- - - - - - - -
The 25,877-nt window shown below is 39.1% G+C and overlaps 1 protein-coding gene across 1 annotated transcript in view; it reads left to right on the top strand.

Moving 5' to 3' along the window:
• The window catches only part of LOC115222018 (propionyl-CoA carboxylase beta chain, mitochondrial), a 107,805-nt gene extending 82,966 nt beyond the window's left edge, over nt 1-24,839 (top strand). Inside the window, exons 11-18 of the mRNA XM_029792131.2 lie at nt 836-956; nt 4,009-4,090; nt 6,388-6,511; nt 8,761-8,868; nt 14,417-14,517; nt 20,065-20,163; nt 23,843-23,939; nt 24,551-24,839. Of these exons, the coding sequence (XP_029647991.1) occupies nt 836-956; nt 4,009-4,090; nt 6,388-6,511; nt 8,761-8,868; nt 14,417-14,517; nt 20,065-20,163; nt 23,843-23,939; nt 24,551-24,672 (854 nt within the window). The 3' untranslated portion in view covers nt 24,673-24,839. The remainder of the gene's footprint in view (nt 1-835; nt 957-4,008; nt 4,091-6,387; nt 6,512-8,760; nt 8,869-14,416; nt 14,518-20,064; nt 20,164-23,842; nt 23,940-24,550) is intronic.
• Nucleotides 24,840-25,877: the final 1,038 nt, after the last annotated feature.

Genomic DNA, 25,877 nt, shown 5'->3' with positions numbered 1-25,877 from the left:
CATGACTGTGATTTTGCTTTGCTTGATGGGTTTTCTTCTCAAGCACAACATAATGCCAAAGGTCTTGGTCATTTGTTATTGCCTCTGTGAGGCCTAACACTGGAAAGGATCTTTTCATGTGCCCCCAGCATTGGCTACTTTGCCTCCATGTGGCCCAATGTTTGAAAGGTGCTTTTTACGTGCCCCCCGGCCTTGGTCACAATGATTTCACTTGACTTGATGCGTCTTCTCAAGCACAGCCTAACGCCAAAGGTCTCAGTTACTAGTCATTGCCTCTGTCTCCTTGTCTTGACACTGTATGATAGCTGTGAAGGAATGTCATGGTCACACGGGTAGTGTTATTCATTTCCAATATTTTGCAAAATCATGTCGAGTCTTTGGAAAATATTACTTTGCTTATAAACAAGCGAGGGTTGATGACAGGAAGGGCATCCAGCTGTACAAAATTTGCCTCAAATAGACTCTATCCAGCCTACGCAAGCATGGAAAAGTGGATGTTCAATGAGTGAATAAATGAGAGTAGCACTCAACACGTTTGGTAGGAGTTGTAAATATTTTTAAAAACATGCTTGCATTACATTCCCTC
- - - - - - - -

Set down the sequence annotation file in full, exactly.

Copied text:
The 25,877-nt window shown below is 39.1% G+C and overlaps 1 protein-coding gene across 1 annotated transcript in view; it reads left to right on the top strand.

Moving 5' to 3' along the window:
• The window catches only part of LOC115222018 (propionyl-CoA carboxylase beta chain, mitochondrial), a 107,805-nt gene extending 82,966 nt beyond the window's left edge, over nt 1-24,839 (top strand). Inside the window, exons 11-18 of the mRNA XM_029792131.2 lie at nt 836-956; nt 4,009-4,090; nt 6,388-6,511; nt 8,761-8,868; nt 14,417-14,517; nt 20,065-20,163; nt 23,843-23,939; nt 24,551-24,839. Of these exons, the coding sequence (XP_029647991.1) occupies nt 836-956; nt 4,009-4,090; nt 6,388-6,511; nt 8,761-8,868; nt 14,417-14,517; nt 20,065-20,163; nt 23,843-23,939; nt 24,551-24,672 (854 nt within the window). The 3' untranslated portion in view covers nt 24,673-24,839. The remainder of the gene's footprint in view (nt 1-835; nt 957-4,008; nt 4,091-6,387; nt 6,512-8,760; nt 8,869-14,416; nt 14,518-20,064; nt 20,164-23,842; nt 23,940-24,550) is intronic.
• Nucleotides 24,840-25,877: the final 1,038 nt, after the last annotated feature.

Genomic DNA, 25,877 nt, shown 5'->3' with positions numbered 1-25,877 from the left:
CATGACTGTGATTTTGCTTTGCTTGATGGGTTTTCTTCTCAAGCACAACATAATGCCAAAGGTCTTGGTCATTTGTTATTGCCTCTGTGAGGCCTAACACTGGAAAGGATCTTTTCATGTGCCCCCAGCATTGGCTACTTTGCCTCCATGTGGCCCAATGTTTGAAAGGTGCTTTTTACGTGCCCCCCGGCCTTGGTCACAATGATTTCACTTGACTTGATGCGTCTTCTCAAGCACAGCCTAACGCCAAAGGTCTCAGTTACTAGTCATTGCCTCTGTCTCCTTGTCTTGACACTGTATGATAGCTGTGAAGGAATGTCATGGTCACACGGGTAGTGTTATTCATTTCCAATATTTTGCAAAATCATGTCGAGTCTTTGGAAAATATTACTTTGCTTATAAACAAGCGAGGGTTGATGACAGGAAGGGCATCCAGCTGTACAAAATTTGCCTCAAATAGACTCTATCCAGCCTACGCAAGCATGGAAAAGTGGATGTTCAATGAGTGAATAAATGAGAGTAGCACTCAACACGTTTGGTAGGAGTTGTAAATATTTTTAAAAACATGCTTGCATTACATTCCCTC